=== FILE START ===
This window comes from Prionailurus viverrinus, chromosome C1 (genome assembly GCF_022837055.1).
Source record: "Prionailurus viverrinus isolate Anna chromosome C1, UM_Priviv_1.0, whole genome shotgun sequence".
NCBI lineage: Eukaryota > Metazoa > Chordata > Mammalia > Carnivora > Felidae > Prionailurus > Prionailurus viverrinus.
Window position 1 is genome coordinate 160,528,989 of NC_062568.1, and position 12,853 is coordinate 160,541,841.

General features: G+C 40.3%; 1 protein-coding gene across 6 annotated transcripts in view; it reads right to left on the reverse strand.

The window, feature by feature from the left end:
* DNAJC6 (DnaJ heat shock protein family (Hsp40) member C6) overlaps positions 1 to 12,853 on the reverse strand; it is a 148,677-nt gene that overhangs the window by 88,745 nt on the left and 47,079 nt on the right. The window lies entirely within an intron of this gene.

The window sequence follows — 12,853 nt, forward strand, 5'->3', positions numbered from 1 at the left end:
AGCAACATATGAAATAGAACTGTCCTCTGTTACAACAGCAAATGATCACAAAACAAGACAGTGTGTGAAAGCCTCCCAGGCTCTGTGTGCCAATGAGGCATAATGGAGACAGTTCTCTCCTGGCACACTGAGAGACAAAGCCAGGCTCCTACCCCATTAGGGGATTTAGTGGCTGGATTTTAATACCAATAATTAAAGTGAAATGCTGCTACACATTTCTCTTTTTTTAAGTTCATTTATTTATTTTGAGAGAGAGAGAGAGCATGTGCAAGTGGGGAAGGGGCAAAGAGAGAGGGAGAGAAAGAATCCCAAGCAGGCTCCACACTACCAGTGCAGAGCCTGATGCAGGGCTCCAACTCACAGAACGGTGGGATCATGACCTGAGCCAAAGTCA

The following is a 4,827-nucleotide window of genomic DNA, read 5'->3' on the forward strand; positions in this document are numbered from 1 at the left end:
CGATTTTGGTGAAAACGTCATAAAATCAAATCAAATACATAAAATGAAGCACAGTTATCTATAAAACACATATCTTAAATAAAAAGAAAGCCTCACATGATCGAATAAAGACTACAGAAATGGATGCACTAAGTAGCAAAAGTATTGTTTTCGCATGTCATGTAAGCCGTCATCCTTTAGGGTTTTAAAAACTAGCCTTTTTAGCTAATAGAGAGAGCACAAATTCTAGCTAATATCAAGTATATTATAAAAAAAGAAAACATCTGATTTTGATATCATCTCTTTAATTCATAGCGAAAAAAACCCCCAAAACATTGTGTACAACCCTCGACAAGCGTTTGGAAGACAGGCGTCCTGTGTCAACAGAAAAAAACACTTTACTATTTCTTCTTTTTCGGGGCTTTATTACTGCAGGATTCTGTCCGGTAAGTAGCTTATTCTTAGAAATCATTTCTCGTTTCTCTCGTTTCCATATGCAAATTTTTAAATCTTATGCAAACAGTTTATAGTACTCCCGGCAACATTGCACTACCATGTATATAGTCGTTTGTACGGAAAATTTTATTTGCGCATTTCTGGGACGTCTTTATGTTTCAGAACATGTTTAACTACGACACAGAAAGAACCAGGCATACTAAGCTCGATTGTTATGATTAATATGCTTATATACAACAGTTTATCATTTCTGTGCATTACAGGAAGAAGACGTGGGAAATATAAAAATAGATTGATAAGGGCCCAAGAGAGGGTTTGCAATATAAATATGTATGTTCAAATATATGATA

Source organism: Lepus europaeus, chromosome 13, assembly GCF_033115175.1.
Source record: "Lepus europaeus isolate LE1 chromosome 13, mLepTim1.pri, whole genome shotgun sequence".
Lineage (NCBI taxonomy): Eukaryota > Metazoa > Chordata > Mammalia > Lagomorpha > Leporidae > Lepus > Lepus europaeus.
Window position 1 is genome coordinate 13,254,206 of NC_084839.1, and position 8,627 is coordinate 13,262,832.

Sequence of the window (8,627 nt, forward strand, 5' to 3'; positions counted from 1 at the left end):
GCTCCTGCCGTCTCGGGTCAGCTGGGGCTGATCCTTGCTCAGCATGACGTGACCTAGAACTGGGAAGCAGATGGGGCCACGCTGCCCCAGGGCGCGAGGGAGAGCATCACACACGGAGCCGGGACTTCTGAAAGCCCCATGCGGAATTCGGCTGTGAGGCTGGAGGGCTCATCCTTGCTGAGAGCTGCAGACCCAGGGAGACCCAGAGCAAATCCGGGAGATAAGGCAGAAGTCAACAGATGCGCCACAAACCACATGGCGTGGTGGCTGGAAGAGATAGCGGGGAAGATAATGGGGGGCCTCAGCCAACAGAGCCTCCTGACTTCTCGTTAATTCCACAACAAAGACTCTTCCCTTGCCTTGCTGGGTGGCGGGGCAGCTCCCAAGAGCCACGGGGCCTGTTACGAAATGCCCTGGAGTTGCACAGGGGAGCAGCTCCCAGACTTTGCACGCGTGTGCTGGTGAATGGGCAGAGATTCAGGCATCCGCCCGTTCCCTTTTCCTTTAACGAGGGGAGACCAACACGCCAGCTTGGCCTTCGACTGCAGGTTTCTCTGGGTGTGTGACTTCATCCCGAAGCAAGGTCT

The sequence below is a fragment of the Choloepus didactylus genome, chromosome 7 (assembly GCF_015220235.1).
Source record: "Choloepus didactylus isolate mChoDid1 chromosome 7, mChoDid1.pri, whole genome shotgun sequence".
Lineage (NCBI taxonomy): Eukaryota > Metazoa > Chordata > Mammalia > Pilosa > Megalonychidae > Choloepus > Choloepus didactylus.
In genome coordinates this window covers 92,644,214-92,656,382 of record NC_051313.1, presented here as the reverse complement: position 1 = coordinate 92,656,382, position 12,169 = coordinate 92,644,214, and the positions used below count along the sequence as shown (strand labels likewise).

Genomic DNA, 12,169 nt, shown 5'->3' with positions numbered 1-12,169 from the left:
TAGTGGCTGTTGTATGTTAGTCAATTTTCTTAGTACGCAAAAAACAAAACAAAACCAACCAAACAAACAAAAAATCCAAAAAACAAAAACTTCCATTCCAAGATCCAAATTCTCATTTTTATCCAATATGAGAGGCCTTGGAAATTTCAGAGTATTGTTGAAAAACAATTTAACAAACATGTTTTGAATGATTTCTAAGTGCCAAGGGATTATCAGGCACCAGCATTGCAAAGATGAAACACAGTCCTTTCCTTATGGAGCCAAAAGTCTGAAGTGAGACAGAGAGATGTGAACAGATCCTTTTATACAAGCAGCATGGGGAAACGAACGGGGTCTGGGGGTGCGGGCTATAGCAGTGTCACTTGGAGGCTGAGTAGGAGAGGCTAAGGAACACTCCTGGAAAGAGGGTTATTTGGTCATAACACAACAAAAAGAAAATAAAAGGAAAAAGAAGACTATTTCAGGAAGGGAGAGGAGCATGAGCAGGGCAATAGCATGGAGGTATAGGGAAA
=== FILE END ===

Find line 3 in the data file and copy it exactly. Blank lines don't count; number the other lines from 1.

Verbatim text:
NCBI lineage: Eukaryota > Metazoa > Chordata > Mammalia > Carnivora > Felidae > Prionailurus > Prionailurus viverrinus.